for everything. There's that awful contract that restrains you from doing all the wonderful work you aspire to. Never mind that you signed it and had a hand in writing it. And the best thing about it is that even if stuff isn't in the contract, you can just make it up and get it printed in the Atlantic. There's prestige for you. And in fairness, why should New York Times columnists and editorial writers corner the market on reforminess?
Klein laments that he could not meet with teachers because the contract prohibited it. I find that odd because I teach in the largest school in Queens and for his entire eight-year tenure the Kleinster did not see fit to set foot in our school even once. I've read the UFT Contract and I haven't seen the part that says a Chancellor may not enter the school building. In fact, both Cathie Black and Dennis Walcott visited my school and I didn't even file a grievance. Walcott and I actually spoke on several occasions.
But Joel Klein is different. He has deep and abiding respect for clauses in the UFT Contract, even if they do not exist. That's just the kind of guy he is. The union was completely uncooperative when Joel tried to reach out. Just look at how hostile then-UFT President Randi Weingarten looks in the photo above. You can just sense the absolute enmity between the two of them. Clearly she isn't cooperating with him at all.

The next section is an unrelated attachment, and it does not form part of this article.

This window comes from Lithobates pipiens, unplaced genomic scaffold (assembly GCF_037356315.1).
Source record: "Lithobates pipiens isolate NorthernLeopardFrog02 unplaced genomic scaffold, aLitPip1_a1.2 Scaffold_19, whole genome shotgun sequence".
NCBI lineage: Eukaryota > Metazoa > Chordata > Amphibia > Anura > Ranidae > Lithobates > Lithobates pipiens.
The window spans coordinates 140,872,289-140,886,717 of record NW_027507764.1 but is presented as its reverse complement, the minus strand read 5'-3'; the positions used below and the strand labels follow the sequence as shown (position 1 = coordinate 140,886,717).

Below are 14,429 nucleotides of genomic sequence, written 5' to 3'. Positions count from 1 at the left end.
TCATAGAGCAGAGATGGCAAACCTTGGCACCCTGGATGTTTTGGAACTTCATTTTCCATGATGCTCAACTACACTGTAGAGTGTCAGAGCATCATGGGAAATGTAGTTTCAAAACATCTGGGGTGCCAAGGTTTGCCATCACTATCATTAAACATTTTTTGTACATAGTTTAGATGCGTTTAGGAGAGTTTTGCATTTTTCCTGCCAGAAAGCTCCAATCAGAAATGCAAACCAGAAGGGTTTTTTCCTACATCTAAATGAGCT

Odd that Klein was so respectful of the Imaginary UFT Contract, but had multiple issues abiding by the actual UFT Contract. If I'm not mistaken, one year he decided to deny all sabbaticals. I believe that was taken to arbitration and he lost. Odd that someone absolutely willing to unilaterally ignore the real contract would be so upset by clauses hindering his options under the imaginary one.
What's truly odd to me, though, is that several times I directly spoke to Klein at the PEP. Not only did he fail to utter a single word in response, but he appeared to be playing with his Blackberry and utterly ignoring every word I said about the then-massive overcrowding at Francis Lewis High School. I watched him do the same to James Eterno as he spoke the outrageous conditions at Jamaica High School. In fact, though Eterno emailed Klein about the false assumptions used to close Jamaica High School, that didn't stop Klein from going ahead and closing it on those very assumptions.
But of course that is reality, and Klein can't be bothered with such things when telling his story. That's what enables reforminess, actually. You can't get up and say there are billions of dollars in education and Eva Moskowitz needs to get her taste. You can't say you want to close neighborhood schools and make profits for your BFFs. You can't get up and say you're determined to ignore poverty and cut taxes for people who don't send their kids to public schools. Really, you can't get up and say, "I'm Joel Klein, or Mike Bloomberg, or John King, and I choose not to send my own kids to the schools I make up rules for."
Rather, you can write books about the way you choose to remember things. Because Eva Moskowitz, Michelle Rhee, Arne Duncan and the other people who read such books are highly unlikely to fact-check or read blogs like this one.
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